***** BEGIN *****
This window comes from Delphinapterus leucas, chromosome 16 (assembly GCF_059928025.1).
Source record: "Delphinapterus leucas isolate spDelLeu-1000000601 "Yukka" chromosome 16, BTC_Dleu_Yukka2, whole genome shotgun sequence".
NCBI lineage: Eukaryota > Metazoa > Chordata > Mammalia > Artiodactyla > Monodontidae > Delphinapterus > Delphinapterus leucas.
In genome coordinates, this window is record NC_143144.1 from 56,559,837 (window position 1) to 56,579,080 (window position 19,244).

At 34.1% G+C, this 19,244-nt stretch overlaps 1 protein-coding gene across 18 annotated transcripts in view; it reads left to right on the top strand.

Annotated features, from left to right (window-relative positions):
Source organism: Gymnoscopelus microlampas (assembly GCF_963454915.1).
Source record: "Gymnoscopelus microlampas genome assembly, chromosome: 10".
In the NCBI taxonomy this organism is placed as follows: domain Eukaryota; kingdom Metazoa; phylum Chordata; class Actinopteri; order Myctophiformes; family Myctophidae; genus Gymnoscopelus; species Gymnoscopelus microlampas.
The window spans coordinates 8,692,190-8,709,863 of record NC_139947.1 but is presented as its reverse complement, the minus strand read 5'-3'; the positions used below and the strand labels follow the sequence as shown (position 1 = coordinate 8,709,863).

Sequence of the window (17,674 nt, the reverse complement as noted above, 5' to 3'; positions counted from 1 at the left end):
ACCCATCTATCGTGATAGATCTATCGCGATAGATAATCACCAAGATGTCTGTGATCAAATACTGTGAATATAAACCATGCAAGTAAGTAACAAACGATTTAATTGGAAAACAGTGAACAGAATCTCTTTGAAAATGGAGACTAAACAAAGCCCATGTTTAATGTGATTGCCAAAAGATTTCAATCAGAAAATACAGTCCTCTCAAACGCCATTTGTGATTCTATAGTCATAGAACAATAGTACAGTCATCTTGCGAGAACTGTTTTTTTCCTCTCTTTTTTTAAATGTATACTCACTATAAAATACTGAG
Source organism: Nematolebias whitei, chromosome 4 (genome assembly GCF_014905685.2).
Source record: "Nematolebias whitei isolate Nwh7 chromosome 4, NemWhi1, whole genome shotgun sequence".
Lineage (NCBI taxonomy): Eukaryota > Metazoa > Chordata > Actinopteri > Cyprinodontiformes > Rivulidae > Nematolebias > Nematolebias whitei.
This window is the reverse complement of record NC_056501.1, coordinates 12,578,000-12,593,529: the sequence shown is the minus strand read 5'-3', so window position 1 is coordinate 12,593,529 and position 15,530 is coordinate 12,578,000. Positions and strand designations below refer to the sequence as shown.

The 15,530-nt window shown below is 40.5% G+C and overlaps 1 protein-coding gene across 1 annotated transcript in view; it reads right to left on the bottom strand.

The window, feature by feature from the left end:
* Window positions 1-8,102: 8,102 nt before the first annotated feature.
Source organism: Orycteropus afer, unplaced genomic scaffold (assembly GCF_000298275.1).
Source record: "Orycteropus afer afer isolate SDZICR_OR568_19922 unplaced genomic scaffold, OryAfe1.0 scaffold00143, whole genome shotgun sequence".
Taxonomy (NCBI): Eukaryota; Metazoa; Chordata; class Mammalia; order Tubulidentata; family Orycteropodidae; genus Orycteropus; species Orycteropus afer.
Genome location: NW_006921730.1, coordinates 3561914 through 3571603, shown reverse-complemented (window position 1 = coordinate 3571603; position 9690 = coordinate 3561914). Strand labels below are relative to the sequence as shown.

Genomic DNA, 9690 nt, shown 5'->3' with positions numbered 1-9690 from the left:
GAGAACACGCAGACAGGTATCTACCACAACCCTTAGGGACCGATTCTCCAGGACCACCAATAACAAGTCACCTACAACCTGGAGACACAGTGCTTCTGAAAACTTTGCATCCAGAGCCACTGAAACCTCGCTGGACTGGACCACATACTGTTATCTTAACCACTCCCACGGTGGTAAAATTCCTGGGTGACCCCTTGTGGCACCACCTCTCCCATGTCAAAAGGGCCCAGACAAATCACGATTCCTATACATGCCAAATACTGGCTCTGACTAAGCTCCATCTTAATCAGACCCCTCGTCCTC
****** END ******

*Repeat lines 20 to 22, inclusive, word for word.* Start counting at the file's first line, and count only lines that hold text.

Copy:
Source organism: Orycteropus afer, unplaced genomic scaffold (assembly GCF_000298275.1).
Source record: "Orycteropus afer afer isolate SDZICR_OR568_19922 unplaced genomic scaffold, OryAfe1.0 scaffold00143, whole genome shotgun sequence".
Taxonomy (NCBI): Eukaryota; Metazoa; Chordata; class Mammalia; order Tubulidentata; family Orycteropodidae; genus Orycteropus; species Orycteropus afer.